- The total duration - how long do you want the sequence to run?
- The playback frame rate
- The speed of any moving objects
- The speed of any camera motion
- The kind of results you want
Time-Lapse photography is a lot of fun and the results can be amazing. They can also be disappointing, with unwanted jerky, uneven movement, movement that's too fast to keep up with or something that resembles a slide show instead of a video.
In most cases, these problems can be attributed to one thing: poor interval selection. Of all the aspects of shooting a time-lapse sequence, this seems to be where many photographers struggle the most. That's because there are several variables that need to be considered and no reasonable, single formula is going to yield optimum results every time. There are a few guidelines that will help you get ball-park results, however.
There are 5 basic considerations in setting the interval for any time-lapse:
What to Consider First
Interestingly enough, the last item mentioned above is almost always the first you should consider. Do you want the motion in the final video to be smooth? Some very effective sequences actually create the illusion of objects popping from one location to another. These latter effects will call for longer intervals than the former. Decide what effect you're shooting for first.
Basic Duration Calculations
Let's look next at how duration fits into the overall picture. If you're creating time-lapse videos for profit, this is an important consideration, because your clients will often have a specific duration in mind. A little bit of basic math will help you set the initial parameters. Here's a very basic example:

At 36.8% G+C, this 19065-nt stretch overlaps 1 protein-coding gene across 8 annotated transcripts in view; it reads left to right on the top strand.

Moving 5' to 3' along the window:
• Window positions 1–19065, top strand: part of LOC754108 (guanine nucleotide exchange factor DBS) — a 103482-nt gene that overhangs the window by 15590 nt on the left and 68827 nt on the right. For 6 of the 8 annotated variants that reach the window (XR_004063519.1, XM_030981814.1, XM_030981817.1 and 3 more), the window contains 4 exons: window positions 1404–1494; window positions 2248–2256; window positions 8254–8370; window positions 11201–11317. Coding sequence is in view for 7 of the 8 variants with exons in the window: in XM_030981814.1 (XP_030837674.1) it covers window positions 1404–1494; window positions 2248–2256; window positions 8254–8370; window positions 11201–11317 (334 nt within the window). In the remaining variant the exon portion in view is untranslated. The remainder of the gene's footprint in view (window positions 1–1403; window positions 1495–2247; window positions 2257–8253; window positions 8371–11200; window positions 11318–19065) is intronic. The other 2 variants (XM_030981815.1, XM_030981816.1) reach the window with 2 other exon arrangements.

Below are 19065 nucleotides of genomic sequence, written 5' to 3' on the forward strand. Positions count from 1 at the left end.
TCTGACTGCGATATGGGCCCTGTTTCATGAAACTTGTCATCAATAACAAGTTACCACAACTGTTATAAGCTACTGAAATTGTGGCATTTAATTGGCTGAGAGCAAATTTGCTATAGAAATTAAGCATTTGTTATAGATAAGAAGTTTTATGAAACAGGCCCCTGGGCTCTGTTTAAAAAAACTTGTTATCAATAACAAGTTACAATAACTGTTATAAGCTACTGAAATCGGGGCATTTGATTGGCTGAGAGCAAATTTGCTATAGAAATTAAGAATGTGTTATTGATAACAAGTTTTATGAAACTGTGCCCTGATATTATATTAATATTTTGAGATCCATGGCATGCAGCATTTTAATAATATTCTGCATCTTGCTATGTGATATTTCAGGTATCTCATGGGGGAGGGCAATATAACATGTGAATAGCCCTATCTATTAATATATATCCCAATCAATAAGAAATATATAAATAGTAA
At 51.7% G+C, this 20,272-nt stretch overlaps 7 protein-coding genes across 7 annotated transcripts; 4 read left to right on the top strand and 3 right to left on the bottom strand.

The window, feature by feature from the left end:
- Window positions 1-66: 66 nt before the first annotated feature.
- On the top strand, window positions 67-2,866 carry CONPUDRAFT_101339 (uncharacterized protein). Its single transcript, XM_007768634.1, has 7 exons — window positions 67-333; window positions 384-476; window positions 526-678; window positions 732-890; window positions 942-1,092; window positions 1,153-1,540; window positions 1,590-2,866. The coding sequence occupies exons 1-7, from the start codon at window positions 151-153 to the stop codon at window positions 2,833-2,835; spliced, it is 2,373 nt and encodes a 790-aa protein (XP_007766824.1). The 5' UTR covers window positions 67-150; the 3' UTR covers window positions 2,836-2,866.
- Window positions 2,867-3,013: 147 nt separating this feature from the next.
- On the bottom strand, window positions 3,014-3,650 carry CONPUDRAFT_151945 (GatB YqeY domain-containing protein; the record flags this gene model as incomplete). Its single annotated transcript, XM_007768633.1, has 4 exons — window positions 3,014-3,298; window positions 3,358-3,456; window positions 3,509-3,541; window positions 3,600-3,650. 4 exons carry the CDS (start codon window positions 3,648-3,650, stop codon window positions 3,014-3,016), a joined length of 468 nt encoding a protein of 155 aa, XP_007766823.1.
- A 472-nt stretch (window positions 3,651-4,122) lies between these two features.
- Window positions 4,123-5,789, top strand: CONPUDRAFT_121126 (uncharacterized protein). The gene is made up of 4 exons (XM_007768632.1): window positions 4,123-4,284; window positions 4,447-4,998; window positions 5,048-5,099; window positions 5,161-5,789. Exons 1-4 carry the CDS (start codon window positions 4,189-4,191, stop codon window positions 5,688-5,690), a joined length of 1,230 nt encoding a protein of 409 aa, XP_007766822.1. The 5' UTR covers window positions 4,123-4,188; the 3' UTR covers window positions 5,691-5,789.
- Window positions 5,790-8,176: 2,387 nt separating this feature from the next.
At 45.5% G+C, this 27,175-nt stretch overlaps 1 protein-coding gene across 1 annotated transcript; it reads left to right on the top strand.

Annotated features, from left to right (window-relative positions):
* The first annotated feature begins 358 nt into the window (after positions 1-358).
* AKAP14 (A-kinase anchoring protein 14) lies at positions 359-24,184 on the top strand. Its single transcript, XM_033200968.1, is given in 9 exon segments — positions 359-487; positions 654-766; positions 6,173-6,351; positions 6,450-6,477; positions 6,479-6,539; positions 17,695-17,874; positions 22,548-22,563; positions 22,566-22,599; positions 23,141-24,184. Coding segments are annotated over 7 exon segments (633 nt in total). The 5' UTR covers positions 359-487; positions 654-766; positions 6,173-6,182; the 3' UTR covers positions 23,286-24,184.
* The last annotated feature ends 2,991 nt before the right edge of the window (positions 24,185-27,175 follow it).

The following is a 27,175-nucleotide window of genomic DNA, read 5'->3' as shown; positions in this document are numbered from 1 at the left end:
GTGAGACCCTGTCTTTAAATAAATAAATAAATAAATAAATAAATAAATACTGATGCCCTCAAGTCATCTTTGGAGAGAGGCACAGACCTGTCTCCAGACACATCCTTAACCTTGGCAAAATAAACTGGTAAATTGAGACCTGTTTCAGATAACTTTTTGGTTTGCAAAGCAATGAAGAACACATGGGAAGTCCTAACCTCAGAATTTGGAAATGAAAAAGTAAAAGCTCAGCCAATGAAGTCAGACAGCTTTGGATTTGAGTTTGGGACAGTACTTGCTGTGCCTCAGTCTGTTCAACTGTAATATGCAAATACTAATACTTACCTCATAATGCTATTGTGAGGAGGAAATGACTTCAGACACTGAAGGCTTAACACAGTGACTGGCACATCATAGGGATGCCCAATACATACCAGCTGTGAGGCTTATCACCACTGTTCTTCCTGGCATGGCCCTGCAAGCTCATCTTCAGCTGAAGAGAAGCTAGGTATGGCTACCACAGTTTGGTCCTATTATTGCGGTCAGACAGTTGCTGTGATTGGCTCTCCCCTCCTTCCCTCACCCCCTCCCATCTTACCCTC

Assume a client needs a smooth time-lapse of a sunset at a frame rate of 24 fps with a total duration of 12 seconds. You'd like to use a 2 second interval, because it's given you good results in the past. How's that going to work for this assignment? Here's how:
24 fps x 12 seconds = 288 shots 288 shots x 2 second intervals = 576 seconds 576 seconds / 60 seconds = 9.6 minutes total shooting time
That means you're going to have less than 10 real-time minutes of sunset in your sequence. What if you increase the interval to 3 seconds, to get more of the sun's arc in the sequence?
288 shots x 3 second intervals = 864 seconds / 60 = 14.4 minutes
So, you've increased your total shooting time by almost 5 minutes. At the same time, however, you've compressed that much more movement into the same 12 seconds of playback. That movement might be too fast. Reducing the interval to 1 second will smooth out the movement and reduce the shooting time, but will also reduce the amount of sun movement you'll record.
As you can see, both the duration limit and the frame rate are factors in your interval selection. If you could change either, you'd have more options for your interval setting. This is going to hold true for each of the other variables listed above, too.
The rules of thumb are simple enough for object motion and camera motion when using a slider or dolly. Faster movement will generally call for shorter intervals to maintain smooth motion and vice-versa. From that point, you use that first consideration, the result you want, to determine the interval to use. Experience will be your best teacher, so experiment and learn.
Last, but not least: Remember that your exposure settings are going to come into play, too. There's one very important rule in regard to that: Interval time MUST exceed exposure time. Obviously, an interval of 1 second in a situation where your shutter speed may exceed 1 second isn't going to work. Less obvious is the need to allow time for your camera's buffer to finish writing the data to the memory card. As a general rule, you should set intervals 20% to 40% longer than the longest shutter speed to avoid lost data and dropped frames.
Practice, practice, review and practice!
Finally, remember that there aren't many absolutes in this type of photography. You're going to encounter new challenges and unexpected problems as well as pleasant surprises. Get out there and shoot. Keep meticulous notes. Learn by doing. Have fun!